Then, Senators, we recur to the compact which binds us together; we recur to the principles upon which our Government was founded; and when you deny them, and when you deny to us the right to withdraw from a Government which thus perverted threatens to be destructive of our rights, we but tread in the path of our fathers when we proclaim our independence, and take the hazard. This is done not in hostility to others, not to injure any section of the country, not even for our own pecuniary benefit; but from the high and solemn motive of defending and protecting the rights we inherited, and which it is our sacred duty to transmit unshorn to our children.
I find in myself, perhaps, a type of the general feeling of my constituents towards yours. I am sure I feel no hostility to you, Senators from the North. I am sure there is not one of you, whatever sharp discussion there may have been between us, to whom I cannot now say, in the presence of my God, I wish you well; and such, I am sure, is the feeling of the people whom I represent towards those whom you represent. I therefore feel that I but express their desire when I say I hope, and they hope, for peaceful relations with you, though we must part. They may be mutually beneficial to us in the future, as they have been in the past, if you so will it. The reverse may bring disaster on every portion of the country; and if you will have it thus, we will invoke the God of our fathers, who delivered them from the power of the lion, to protect us from the ravages of the bear; and thus, putting our trust in God, and in our own firm hearts and strong arms, we will vindicate the right as best we may.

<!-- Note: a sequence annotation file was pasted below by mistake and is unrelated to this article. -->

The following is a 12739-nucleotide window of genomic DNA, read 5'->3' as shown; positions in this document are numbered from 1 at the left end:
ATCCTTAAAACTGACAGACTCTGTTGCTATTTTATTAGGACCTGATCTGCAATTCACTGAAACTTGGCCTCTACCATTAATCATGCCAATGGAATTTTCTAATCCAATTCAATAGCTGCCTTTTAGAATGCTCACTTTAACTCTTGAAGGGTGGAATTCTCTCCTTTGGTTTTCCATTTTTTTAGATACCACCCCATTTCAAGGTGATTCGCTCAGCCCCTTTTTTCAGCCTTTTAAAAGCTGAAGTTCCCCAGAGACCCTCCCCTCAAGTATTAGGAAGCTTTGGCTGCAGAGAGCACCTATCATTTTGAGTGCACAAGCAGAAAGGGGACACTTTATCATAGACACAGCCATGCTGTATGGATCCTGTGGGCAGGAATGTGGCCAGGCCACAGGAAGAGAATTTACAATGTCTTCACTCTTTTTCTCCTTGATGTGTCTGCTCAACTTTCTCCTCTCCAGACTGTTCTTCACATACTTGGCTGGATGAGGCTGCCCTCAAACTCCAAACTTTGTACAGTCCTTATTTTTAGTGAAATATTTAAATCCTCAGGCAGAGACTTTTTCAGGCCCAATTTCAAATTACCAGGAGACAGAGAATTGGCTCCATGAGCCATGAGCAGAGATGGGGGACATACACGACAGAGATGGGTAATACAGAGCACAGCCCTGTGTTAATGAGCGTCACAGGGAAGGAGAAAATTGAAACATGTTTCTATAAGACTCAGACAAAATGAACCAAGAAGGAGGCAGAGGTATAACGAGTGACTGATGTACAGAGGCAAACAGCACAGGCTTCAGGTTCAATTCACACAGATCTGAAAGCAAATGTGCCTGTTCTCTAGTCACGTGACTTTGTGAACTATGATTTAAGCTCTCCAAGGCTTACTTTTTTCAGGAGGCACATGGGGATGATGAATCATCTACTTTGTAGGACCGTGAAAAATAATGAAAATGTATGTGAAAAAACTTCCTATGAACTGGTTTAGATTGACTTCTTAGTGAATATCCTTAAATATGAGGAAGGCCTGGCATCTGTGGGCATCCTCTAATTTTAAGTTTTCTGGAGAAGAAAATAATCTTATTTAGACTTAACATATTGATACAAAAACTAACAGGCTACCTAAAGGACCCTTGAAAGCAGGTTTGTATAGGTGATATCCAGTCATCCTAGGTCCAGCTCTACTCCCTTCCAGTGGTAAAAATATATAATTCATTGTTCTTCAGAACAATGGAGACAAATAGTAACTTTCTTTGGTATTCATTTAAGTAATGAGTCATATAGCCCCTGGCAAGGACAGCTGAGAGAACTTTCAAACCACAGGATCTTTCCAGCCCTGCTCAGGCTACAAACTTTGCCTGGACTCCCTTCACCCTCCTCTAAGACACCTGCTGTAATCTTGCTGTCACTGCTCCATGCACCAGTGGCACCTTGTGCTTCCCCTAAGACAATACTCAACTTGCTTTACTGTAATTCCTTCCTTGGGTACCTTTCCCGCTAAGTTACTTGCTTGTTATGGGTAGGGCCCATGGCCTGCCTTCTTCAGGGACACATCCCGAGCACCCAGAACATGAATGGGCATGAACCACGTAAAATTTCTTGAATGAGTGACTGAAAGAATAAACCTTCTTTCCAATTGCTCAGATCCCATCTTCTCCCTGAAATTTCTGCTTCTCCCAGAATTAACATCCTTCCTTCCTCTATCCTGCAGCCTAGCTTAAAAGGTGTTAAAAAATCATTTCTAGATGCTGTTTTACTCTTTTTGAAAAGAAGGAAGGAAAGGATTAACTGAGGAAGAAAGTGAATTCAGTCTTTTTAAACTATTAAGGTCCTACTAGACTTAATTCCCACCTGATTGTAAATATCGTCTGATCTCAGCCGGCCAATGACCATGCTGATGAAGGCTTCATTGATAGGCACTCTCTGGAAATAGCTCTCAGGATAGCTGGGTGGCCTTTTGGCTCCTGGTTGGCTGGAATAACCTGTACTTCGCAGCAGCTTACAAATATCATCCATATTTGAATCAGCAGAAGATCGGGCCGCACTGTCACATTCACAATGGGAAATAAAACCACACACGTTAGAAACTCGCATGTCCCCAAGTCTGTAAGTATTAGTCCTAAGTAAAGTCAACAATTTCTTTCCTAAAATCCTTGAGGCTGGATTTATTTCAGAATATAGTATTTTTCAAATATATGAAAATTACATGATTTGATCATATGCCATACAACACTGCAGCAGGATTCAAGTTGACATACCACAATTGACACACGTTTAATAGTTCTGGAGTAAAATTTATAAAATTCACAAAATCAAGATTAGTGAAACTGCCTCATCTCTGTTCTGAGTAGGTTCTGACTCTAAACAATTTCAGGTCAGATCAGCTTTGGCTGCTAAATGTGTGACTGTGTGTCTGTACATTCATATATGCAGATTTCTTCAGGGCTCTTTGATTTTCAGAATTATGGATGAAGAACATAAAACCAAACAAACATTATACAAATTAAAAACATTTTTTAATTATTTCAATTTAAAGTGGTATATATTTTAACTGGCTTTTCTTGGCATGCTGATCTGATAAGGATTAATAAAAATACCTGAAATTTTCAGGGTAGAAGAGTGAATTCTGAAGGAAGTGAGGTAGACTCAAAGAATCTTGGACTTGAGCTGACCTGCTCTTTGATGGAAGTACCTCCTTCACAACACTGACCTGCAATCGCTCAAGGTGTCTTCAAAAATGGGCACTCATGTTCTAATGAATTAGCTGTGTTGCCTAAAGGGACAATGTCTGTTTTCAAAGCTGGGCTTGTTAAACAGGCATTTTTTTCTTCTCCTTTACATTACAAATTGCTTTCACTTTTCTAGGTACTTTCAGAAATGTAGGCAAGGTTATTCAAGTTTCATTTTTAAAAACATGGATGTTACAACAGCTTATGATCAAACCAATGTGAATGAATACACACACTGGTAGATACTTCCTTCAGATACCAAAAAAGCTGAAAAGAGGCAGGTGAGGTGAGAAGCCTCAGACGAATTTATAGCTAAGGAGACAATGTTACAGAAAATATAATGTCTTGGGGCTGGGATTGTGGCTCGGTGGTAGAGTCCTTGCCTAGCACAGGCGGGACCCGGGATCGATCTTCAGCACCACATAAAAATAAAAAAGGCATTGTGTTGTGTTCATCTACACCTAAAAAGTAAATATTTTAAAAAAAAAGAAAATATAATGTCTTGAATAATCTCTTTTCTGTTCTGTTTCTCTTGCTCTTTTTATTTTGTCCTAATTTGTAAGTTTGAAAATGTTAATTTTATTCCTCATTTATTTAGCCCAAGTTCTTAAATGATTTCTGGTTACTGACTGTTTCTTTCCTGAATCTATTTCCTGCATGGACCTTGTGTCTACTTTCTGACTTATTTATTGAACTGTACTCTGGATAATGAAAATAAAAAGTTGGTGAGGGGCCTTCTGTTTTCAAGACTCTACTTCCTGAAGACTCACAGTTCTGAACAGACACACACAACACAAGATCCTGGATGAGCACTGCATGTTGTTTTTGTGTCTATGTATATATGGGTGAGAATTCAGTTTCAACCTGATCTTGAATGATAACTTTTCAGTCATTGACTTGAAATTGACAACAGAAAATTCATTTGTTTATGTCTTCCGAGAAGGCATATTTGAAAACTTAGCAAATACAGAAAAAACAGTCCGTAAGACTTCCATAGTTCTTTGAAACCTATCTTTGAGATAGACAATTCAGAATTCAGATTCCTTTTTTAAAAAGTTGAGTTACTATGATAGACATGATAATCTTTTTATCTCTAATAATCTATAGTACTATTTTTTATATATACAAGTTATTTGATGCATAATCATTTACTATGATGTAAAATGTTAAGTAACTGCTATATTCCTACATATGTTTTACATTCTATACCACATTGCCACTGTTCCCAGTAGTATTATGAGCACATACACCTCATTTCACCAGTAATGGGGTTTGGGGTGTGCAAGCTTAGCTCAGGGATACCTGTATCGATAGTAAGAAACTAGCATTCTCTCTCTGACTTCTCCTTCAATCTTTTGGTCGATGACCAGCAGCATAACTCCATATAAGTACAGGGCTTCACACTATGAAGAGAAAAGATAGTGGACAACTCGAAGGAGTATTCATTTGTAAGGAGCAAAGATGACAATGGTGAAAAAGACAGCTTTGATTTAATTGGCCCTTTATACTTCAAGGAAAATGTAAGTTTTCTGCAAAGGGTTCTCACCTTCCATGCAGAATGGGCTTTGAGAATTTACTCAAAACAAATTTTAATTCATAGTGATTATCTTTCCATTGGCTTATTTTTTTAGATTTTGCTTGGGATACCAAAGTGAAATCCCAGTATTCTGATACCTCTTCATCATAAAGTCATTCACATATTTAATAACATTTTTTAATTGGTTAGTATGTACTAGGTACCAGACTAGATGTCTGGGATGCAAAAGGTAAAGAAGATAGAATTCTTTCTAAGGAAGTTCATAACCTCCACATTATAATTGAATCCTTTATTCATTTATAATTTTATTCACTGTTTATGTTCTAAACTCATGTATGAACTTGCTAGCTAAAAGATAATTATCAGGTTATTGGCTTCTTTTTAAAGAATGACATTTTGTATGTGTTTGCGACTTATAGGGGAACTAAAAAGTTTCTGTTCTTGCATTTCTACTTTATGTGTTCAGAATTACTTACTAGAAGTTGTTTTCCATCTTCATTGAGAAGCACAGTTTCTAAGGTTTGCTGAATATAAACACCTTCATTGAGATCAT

In the course of my service here, associated at different times with a great variety of Senators, I see now around me some with whom I have served long; there have been points of collision; but whatever of offense there has been to me, I leave here; I carry with me no hostile remembrance. Whatever offense I have given which has not been redressed, or for which satisfaction has not been demanded, I have, Senators, in this hour of our parting, to offer you my apology for any pain which, in heat of discussion, I have inflicted. I go hence unencumbered of the remembrance of any injury received, and having discharged the duty of making the only reparation in my power for any injury offered.